Pride of New York Band in Dublin. (Photo by Martin Donohoe)
DUBLIN -- As one of the first big Irish music festivals of the year, the Temple Bar Trad Festival (TBTF) was one of the designated events of The Gathering, an Irish government tourism initiative which hopes to entice many overseas visitors to come to Ireland in 2013.

While it is too soon to tally how successful the festival was in luring visitors last week, it certainly reached across the waves in recruiting talent in its eighth year.  Artists came from Europe, Britain, Cape Breton and America mainly to perform in the beautiful Georgian City Hall from the 18th century alongside Dublin Castle.

With its tall and stately rotunda, it served as one of the premier venues for the TBTF for the second year in a row thanks to the support of the Dublin City Council.

Along with performing troupes from Cape Breton, London and Europe was the Pride of New York Band, invited over specifically to focus on the Big Apple Irish community.   This was the group’s third performance in Ireland since its formulation in 2005 at the Catskills Irish Arts Week (your humble correspondent assembled them at that time to spark a recording that occurred a few years later), and in the year of The Gathering perhaps its most symbolic visit.

While the quartet’s big night would be their Friday night concert at City Hall, the TBTF built up to it with a series of lunchtime concerts there linking up the group’s members Joanie Madden,  Brian Conway and Billy McComiskey with well matched musicians from Ireland with a similar stylistic heritage.  Those interludes provided for some easy-going fireside chat with their fellow musicians and the audience on what influences they shared.

Flautist Madden was teamed up with flute player and maker Eamonn Cotter from Ennis on the Wednesday, ably accompanied by Cillian Doheny from DIT on guitar.

Fiddler Conway teamed up with Philip Duffy of the Dartry Ceili Band from Sligo accompanied by Brendan Dolan on keyboards on the Thursday. McComiskey on accordion invited his old friend, fiddler Anton MacGabhann (aka Tony Smith), down from Meath where they shared stories of their younger years in the Catskills and also back in 2010 when they witnessed the shared experience of their children who formed a band together called NicGaviskey.  These marvelous afternoon musical conversations were just a prelude to the magical experience of the Friday night concert.

TBTF artistic director Kieran Hanrahan passed the compere baton to me that night to introduce PONY which was a great honor that I won’t forget.  A steady crowd came into the hall on the wet evening to see what all the fuss was about.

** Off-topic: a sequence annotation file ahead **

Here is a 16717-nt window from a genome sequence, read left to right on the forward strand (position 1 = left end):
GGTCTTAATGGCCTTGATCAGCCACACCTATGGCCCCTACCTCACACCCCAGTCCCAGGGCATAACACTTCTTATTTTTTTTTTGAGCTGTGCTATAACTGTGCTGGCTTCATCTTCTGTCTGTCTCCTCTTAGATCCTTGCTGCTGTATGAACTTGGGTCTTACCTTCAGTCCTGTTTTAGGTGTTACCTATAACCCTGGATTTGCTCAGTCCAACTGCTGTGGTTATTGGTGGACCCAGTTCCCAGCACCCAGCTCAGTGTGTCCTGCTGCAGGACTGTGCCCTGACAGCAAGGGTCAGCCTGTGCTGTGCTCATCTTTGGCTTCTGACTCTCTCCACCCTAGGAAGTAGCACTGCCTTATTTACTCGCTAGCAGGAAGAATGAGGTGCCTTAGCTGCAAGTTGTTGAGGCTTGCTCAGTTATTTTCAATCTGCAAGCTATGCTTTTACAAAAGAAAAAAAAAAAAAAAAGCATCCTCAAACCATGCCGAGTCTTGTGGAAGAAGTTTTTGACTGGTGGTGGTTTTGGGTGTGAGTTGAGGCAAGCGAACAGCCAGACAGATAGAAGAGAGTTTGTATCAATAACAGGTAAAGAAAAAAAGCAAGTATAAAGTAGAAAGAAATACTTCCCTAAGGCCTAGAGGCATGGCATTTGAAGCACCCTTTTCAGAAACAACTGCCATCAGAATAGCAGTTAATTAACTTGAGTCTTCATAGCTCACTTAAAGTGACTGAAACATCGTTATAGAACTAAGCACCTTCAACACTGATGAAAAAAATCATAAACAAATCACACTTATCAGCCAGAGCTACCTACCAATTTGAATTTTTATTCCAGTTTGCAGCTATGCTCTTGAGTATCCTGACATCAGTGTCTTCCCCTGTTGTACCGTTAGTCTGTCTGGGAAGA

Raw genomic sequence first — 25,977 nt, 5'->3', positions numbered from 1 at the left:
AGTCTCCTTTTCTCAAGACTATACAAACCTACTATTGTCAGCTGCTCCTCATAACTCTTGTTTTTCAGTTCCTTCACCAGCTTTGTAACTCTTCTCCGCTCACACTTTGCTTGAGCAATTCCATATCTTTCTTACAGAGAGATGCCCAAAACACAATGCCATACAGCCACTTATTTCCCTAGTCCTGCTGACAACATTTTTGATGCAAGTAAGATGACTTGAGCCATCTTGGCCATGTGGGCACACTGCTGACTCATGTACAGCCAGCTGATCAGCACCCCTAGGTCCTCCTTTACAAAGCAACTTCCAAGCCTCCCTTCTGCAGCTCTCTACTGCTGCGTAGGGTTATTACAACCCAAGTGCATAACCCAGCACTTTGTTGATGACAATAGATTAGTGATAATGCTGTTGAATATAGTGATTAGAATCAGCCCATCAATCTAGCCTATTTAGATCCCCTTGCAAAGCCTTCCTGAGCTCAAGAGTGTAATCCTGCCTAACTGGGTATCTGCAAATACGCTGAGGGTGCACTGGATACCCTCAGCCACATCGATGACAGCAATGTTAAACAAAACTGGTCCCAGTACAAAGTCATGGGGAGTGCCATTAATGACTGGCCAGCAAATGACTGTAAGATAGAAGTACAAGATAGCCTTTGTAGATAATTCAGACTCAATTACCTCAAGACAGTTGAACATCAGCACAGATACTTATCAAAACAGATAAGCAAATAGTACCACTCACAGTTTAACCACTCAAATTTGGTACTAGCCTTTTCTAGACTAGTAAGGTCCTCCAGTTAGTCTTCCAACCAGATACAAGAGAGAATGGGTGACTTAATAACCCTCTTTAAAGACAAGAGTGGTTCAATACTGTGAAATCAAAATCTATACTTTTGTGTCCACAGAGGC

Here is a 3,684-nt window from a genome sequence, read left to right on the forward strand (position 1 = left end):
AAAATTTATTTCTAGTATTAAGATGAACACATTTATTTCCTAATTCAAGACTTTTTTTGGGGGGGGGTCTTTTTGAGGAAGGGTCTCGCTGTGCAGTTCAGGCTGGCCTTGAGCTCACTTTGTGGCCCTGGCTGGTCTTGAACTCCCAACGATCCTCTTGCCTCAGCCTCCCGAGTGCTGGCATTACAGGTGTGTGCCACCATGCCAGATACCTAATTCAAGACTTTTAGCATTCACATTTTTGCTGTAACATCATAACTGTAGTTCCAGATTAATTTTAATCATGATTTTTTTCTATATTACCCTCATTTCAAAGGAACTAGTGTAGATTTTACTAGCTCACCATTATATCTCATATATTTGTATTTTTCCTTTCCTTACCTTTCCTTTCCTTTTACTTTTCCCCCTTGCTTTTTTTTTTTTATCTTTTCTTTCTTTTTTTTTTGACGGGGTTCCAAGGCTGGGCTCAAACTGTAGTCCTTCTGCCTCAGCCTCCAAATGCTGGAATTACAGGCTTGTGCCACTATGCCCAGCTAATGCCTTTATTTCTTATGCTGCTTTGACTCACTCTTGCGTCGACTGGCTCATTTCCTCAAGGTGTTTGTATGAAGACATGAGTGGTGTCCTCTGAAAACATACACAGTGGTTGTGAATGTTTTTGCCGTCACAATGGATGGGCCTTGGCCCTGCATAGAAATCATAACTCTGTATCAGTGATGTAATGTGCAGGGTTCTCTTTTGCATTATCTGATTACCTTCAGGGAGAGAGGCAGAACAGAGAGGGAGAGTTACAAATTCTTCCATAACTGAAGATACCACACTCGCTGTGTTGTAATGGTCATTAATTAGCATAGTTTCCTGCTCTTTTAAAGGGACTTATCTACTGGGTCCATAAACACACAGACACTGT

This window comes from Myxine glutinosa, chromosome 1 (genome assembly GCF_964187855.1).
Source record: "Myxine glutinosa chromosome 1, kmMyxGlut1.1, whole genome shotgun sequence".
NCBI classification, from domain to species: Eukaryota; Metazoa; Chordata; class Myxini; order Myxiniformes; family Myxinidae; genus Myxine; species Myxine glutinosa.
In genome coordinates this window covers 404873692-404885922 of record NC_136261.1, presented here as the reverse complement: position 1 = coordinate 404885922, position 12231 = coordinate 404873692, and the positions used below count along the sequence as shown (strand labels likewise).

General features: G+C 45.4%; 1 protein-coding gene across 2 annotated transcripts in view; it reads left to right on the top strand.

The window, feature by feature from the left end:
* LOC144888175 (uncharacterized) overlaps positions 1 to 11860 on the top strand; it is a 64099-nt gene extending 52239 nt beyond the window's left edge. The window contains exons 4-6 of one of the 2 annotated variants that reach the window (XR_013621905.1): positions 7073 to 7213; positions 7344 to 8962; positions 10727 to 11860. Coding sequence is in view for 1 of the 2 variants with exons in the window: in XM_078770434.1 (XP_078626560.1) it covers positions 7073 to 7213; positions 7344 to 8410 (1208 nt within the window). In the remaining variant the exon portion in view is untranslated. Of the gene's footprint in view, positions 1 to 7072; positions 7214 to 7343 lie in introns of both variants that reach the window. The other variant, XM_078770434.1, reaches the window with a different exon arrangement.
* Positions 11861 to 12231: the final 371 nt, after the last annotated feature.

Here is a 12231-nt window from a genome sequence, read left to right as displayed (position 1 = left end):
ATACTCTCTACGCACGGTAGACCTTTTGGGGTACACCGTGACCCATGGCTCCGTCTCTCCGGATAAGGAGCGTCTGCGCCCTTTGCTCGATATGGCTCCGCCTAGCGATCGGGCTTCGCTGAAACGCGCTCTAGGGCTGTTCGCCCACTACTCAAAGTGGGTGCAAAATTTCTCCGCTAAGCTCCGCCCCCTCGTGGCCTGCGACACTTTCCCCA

McComiskey’s sister Ann traveled from Warsaw for the special occasion, and Padraig McGlynn, the brother of Billy’s fond mentor and friend Sean McGlynn, came up from Teenagh in East Galway on the train to see him play.

Madden had several aunts and uncles and family there as well, and there were quite a few musicians on hand like the McGorman family and the Kane sisters and Martin Donohoe from Cavan.

Pride of New York played tunes from their self-titled album, giving testimony all evening to the passion for the music handed down to them to a very enthusiastic audience who enjoyed their potent presentation.

Though these musicians would have plenty to boast about for their individual accomplishments and expertise on their respective instruments, the pride they feel has more to do with the older generation who entrusted them with their music to pass onto another generation in America, and that is the legacy they carry abroad as well. 

They also bridged the gap between the great Sligo musicians around New York to the equally important musicians from Galway and Clare who dominated the scene in the Big Apple.  Their repertoire was filled with faithful and classic material from those eras, and also their own compositions that have entered the traditional canon.

Fair play to the TBTF for grasping the essence of The Gathering spirit, and to the Bord Failte (and its Tourism Ireland folks over here) to provide an infrastructure where these important connections can be further enhance. If it helps the Irish economy, that’s a good thing.

Keep your eyes out for more great festival offerings at